Coexist or Perish
Many fire scientists would like Smokey Bear to hang up his prevention motto in favor of tools like thinning and prescribed burns, which can manage the severity of wildfires while allowing them to play their natural role in certain ecosystems.
A new international research review, led by Max Moritz, an associate at UC Santa Barbara’s National Center for Ecological Analysis and Synthesis (NCEAS), says the debate over fuel-reduction techniques is only a small part of a much larger fire problem that makes society increasingly vulnerable to catastrophic losses unless it changes its fundamental approach from fighting fire to coexisting with fire as a natural process. The findings appear today in the journal Nature.
“We don’t try to ‘fight’ earthquakes: we anticipate them in the way we plan communities, build buildings and prepare for emergencies,” said lead author Moritz, also a cooperative extension specialist in fire at UC Berkeley’s College of Natural Resources. “We don’t think that way about fire, but our review indicates that we should. Human losses will only be mitigated when land-use planning takes fire hazards into account in the same manner as other natural hazards such as floods, hurricanes and earthquakes.”
The review examines research findings from three continents and from both the natural and social sciences. The authors conclude that government-sponsored firefighting and land-use policies actually incentivize development on inherently hazardous landscapes, amplifying human losses over time.
The analysis examines different kinds of natural fires, what drives them in various ecosystems, the ways public response to fire can differ, and the critical interface zones between built developed communities and natural landscapes. The authors found infinite variations of how these factors can come together.
“It quickly became clear that generic one-size-fits-all solutions to wildfire problems do not exist,” Moritz said. “Fuel reduction may be a useful strategy for specific places like California’s dry conifer forests, but when we zoomed out and looked at fire-prone regions throughout the western United States, Australia and the Mediterranean basin, we realized that over vast parts of the world, a much more nuanced strategy of planning for coexistence with fire is needed.”
The authors recommend prioritizing location-specific approaches to improve development and safety in fire-prone areas, including adopting land-use regulations and zoning guidelines such as restricting development in the most fire-prone areas, and building codes that require fire-resistant construction to match local hazard levels and encourage retrofits to existing ignition-prone homes.
The paper also suggests implementing locally appropriate vegetation management strategies around structures and neighborhoods; evaluating evacuation planning and warning systems, including understanding situations in which mandatory evacuations are or are not effective; and developing household and community plans for how to survive stay-and-defend situations as well as better maps of fire hazards, ecosystem services and climate change effects to assess trade-offs between development and hazard.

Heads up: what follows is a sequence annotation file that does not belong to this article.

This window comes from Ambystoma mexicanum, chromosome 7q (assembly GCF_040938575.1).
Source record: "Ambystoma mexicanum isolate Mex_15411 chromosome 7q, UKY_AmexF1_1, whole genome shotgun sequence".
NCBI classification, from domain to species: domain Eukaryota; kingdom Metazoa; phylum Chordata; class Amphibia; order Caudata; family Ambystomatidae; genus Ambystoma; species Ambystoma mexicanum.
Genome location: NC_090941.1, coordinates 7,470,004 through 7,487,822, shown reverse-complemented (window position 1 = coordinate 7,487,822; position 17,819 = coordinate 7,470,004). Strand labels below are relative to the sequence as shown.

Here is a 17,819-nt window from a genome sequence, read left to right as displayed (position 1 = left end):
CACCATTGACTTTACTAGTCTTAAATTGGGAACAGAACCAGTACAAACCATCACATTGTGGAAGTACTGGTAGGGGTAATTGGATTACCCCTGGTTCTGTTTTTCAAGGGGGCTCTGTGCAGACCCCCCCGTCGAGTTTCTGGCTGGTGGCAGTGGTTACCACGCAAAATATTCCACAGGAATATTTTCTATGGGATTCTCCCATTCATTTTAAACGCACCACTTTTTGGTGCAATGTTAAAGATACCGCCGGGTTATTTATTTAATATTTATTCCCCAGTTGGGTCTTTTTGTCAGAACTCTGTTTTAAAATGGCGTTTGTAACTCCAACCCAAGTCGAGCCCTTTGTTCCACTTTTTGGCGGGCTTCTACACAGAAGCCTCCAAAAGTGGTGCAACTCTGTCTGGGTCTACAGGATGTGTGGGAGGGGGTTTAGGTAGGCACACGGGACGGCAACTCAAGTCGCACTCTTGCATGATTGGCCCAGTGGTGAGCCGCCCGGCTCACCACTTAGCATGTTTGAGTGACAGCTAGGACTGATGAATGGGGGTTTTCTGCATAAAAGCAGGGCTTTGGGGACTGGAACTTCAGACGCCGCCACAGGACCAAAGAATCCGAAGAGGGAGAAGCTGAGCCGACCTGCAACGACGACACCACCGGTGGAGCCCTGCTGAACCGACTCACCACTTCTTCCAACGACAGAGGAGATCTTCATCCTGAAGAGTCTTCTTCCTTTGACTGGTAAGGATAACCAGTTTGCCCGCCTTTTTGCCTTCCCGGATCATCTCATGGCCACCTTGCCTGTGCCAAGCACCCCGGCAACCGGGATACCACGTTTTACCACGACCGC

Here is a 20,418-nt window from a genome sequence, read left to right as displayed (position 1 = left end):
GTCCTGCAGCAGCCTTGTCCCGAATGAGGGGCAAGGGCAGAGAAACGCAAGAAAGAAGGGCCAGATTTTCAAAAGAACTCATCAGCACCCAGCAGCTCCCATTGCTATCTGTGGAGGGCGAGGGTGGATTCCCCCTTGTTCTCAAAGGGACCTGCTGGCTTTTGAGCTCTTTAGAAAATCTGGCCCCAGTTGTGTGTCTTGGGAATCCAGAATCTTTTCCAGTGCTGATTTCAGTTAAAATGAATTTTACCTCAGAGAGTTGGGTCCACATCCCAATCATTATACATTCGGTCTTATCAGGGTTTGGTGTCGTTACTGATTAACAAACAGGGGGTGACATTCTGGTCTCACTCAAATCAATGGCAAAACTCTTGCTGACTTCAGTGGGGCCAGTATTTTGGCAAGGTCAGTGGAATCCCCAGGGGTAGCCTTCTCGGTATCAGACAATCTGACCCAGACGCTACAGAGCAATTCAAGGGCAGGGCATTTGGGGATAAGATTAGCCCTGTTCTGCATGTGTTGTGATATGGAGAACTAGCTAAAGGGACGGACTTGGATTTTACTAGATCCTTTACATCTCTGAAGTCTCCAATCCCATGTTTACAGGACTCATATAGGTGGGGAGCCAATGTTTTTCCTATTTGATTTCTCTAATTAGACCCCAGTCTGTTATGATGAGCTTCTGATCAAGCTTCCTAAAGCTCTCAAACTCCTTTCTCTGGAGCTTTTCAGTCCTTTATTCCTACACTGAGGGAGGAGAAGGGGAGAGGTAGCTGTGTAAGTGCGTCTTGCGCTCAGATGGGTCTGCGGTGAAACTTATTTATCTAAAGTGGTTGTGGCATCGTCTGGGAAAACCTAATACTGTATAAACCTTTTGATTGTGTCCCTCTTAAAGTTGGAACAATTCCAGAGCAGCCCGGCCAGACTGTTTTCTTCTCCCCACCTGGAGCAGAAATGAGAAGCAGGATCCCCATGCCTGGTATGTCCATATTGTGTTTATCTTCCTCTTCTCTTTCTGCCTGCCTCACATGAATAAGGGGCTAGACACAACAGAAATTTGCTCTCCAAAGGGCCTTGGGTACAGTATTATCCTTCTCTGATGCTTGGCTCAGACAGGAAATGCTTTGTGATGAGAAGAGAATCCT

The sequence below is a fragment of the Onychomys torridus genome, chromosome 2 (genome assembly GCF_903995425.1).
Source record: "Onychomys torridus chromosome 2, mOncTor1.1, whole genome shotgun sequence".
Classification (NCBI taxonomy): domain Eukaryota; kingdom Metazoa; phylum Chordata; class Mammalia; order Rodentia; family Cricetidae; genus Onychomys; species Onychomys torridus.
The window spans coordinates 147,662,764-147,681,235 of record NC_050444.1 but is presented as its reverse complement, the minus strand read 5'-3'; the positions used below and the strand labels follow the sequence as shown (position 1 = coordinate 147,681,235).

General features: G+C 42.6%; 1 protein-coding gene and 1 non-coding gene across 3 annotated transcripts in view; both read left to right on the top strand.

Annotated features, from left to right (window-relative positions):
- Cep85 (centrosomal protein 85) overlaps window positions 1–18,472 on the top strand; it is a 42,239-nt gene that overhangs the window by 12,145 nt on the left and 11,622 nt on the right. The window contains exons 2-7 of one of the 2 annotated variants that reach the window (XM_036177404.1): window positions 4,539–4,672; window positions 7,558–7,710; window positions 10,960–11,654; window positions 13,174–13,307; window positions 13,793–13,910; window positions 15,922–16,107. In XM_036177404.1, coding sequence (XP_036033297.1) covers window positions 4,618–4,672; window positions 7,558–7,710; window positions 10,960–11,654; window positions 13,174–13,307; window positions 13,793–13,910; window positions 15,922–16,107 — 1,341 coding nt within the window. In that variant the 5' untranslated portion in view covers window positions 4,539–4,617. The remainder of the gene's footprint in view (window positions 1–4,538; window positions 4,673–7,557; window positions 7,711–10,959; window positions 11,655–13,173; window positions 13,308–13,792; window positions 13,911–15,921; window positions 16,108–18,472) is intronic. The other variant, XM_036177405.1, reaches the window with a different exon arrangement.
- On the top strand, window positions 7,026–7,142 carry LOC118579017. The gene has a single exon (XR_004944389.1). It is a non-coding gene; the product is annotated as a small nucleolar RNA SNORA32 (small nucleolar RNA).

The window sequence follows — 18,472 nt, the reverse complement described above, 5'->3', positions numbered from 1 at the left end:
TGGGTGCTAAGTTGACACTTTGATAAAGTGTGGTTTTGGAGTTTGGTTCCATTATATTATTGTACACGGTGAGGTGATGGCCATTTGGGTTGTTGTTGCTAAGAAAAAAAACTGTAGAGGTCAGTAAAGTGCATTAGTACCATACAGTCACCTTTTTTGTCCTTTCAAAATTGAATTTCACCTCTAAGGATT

As an example of positive steps, the report cites new fire danger mapping efforts, including an existing fire hazard severity zone map that guides building codes in California. Produced by the state’s Department of Forestry and Fire Protection, the current map does not explicitly incorporate locally varying wind patterns, which influence the worst fire-related losses of homes and lives, but future iterations will include these data.
“Wildfires are a natural part of many ecosystems and can have a positive long-term influence on the landscape, despite people labeling them as disasters,” said co-author Dennis Odion, an associate project scientist at UCSB’s Earth Research Institute. “They can often stimulate vegetation regeneration, promote a diversity of vegetation types as the intensity of fires varies, provide habitat for many species and sustain other ecosystem services, such as nutrient cycling. However, where exotic species are invading, fires may be harmful, so there is a need for site-specific analyses.”
Odion is the lead author of a PLOS ONE paper published earlier this year that examined the frequency, size, seasonality, impacts and other characteristics of naturally occurring fires in Ponderosa pine and mixed-conifer forests of western North America. The findings show that prior to settlement and fire exclusion — the elimination of all types of wildland fire from a specified area — these forests historically exhibited much greater structural and successional diversity as a result of fires burning with complex patterns of intensity.
“This is often the byproduct of weather patterns as we see in modern wildfires,” Odion said. “This can limit the effectiveness of fuel treatments and is one reason why the kind of coexistence strategies described in this just-published paper are needed.”
“A different view of wildfire is urgently needed,” Moritz concluded. “We must accept wildfire as a crucial and inevitable natural process on many landscapes. … There is no alternative. The path we are on will lead to a deepening of our fire-related problems worldwide and will only become worse as the climate changes.”